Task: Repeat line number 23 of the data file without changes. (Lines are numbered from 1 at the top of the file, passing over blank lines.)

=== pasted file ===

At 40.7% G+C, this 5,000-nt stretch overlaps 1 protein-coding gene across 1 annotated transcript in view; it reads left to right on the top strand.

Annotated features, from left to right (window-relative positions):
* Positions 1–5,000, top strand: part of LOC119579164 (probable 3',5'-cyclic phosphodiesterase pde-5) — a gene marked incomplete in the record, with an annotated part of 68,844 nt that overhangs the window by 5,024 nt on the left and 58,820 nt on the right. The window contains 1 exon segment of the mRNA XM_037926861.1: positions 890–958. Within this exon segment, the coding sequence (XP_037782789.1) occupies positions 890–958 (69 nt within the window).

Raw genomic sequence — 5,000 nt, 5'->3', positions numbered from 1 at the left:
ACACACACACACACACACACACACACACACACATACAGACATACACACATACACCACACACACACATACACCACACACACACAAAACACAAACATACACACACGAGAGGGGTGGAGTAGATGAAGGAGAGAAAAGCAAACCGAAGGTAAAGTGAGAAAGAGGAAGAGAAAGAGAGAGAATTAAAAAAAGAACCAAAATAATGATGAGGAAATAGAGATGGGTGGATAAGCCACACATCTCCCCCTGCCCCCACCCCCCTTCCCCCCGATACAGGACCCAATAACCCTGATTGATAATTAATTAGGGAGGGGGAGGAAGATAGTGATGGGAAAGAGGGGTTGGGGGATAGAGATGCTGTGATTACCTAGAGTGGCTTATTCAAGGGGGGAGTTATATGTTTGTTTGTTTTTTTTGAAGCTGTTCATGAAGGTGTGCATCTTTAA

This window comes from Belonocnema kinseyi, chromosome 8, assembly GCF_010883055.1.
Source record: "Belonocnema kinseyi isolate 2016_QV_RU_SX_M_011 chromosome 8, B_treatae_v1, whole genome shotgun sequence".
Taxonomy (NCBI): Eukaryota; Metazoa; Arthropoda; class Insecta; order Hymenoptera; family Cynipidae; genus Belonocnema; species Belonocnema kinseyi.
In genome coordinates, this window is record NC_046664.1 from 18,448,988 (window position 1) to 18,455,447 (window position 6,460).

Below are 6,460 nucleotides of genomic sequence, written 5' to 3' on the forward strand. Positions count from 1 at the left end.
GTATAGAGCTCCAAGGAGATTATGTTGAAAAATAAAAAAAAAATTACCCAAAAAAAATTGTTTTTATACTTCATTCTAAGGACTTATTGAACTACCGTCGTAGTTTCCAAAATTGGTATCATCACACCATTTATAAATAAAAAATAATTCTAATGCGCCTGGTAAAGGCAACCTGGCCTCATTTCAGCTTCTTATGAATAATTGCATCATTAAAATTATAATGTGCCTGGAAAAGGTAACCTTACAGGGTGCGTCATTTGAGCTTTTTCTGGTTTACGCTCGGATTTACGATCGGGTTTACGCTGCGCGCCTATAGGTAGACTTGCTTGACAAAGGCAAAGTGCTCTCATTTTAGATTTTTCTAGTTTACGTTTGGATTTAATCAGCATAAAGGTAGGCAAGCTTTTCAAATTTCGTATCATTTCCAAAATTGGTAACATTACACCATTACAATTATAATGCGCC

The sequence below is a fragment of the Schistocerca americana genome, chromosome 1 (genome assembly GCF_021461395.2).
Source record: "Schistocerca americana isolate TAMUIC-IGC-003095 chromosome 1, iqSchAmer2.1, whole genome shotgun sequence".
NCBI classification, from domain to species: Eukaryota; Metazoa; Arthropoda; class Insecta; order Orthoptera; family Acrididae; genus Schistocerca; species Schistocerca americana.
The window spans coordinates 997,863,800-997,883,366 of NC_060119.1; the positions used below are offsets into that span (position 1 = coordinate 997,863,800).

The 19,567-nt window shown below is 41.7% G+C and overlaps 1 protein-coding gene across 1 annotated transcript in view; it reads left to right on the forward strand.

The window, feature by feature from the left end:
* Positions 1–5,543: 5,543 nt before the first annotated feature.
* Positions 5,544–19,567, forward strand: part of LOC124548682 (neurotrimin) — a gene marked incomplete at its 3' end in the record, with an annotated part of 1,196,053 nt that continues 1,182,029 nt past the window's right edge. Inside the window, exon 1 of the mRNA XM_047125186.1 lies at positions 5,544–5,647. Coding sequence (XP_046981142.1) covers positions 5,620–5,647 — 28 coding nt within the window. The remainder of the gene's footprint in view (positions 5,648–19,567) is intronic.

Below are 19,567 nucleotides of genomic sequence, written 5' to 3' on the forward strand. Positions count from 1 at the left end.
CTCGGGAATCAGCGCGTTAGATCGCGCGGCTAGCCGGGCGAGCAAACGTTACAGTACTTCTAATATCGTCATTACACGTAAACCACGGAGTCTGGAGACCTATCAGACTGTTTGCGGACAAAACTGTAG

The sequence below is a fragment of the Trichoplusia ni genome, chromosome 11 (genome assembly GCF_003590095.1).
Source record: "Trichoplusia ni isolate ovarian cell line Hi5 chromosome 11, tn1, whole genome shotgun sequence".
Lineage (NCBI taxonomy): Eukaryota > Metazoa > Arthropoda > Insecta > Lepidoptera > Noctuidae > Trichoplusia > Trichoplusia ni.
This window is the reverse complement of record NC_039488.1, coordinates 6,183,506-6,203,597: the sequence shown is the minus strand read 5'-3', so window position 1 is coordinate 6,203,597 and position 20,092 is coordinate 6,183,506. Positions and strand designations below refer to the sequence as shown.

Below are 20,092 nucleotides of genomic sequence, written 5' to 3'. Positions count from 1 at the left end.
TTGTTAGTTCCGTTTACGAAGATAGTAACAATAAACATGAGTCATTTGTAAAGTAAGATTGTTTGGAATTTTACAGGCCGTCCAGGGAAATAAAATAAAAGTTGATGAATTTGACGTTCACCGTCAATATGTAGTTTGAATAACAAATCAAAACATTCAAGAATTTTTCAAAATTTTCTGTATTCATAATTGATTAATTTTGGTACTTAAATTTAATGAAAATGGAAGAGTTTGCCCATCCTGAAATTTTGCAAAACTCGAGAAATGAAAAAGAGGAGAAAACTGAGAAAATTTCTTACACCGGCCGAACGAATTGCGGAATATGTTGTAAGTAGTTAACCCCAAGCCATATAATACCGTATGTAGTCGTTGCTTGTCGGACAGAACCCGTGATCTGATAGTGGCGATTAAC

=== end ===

Source record: "Trichoplusia ni isolate ovarian cell line Hi5 chromosome 11, tn1, whole genome shotgun sequence".